If you’re into woodworking, you’re probably aware of how often there may be flaws that need correction. Fortunately, you have plenty of wood fillers that can patch up any hole or crack very well. However, if you need the filler to be the same color as the rest of your woodworking piece, you might face some challenges.

Most wood fillers can be stained relatively easily, but they won’t be able to look exactly like the wood around them. Fillers can’t absorb paint the same way wood does because of their different texture. To stain wood filler, make sure you got a suitable material and do a test before staining.

Read below if you want to know more about wood fillers! I will explain in detail how to attempt staining wood fillers and why fillers don’t stain the same as wood. Additionally, I will give you some extra tips on wood staining.

Staining Wood Filler: Step-by-Step

Generally, manufacturers that make wood fillers take staining into consideration, so most wood fillers that you’ll find are stainable, so you don’t need to worry about whether they can handle it. The problem is whether they can look exactly the same as the wood around them.

If you want to know if it works, you can try staining wood filler and see how it handles the staining. The process itself is relatively easy and only includes a few simple steps:

1. Choose Stainable Filler

The first step you need to take before even thinking about the actual staining is to choose a stainable wood filler. As I mentioned, plenty of wood fillers are stainable, but you must ensure you haven’t picked one that isn’t.

To make sure you get the right wood filler, keep in mind that oil-based fillers are not easily stainable, while water-based fillers are more suitable for this purpose. When you’re buying the wood filler, ask for the latter.

See also: Best Wood Fillers for Large Holes

2. Apply Wood Filler

Once you’ve chosen the suitable wood filler, you need to use it as you wish. Make sure you follow all the necessary steps to apply the wood filler correctly to create a suitable canvas for staining. Once you’ve applied the filler, you can move on to the next step.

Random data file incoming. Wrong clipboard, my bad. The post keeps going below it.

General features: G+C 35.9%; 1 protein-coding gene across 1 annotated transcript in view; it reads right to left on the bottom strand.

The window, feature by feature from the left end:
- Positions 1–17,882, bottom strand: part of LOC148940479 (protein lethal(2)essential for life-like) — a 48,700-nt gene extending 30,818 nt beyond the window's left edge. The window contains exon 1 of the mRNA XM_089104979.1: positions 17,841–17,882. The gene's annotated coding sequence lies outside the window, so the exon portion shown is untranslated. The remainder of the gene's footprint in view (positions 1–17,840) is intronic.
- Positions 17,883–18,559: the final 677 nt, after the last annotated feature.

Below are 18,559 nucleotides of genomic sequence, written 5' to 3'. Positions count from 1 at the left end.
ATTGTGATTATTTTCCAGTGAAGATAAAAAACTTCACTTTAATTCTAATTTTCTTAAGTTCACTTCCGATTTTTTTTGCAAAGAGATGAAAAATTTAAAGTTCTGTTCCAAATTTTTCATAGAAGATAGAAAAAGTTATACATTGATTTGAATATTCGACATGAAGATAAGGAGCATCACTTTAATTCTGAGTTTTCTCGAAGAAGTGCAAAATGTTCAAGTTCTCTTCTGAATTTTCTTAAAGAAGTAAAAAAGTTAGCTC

3. Gather Your Tools

When you’re done applying the wood filler, it’s time to prepare for the actual staining. First, you need to make sure you have everything you need at hand. You need a few essential items:

  • A sander (sandpaper or palm sander, depending on the surface area)
  • A stain (preferably as close as possible to the original wood)
  • A brush (a paintbrush as well if you’re staining a small or intricate area)
  • A cloth or rag
  • Water
  • Stain stripper

4. Sand the Part With the Wood Filler

Before staining, you need to ensure the filler and the wood around it are level and as close as possible in texture so the stain can set evenly. Therefore, you need to sand the area where the wood filler is. This is also one of the steps included when applying wood filler, but it doesn’t hurt to make sure.

If the wood filler area is small, use sandpaper with your hands to sand the area; otherwise, use a palm sander. Sand in the direction of the grain. Make sure to use the right grit so that you create a smooth surface that will stain well. Experts recommend using 220 grit for a better result, like the Fandeli 36027 220 Grit Sandpaper Sheets.

After you’re done sanding, wipe the surface with a cloth to get rid of sawdust. First, use a wet cloth to ensure you get all the dust, and then wipe again with a dry cloth to remove the moisture. Let the wood dry completely.

5. Test the Stain

Before applying the stainer, test it to make sure you’ll get the desired color and that the filler will stain well.

  1. Get a spare piece of wood and apply filler to it, like you did to the actual piece you’re working with.
  2. Once you’ve used the filler and sanded the area, take a brush and apply the stain.
  3. Wait for the stain to dry completely before deciding if it’s the right stain.

If the test shows that the stain is too dark for the filler, you can thin the stain out with water. Pour some of the paint into a container or a bowl, and then add only a few drops of water. It’s important to add the water carefully because you don’t know exactly how thin the stain will get.

Test the thinned-out stain again on a piece of wood and wait for it to dry. Once it’s completely dry, see if the results are better. If not, try to thin out the stain again or choose a different stain color.

6. Stain the Desired Area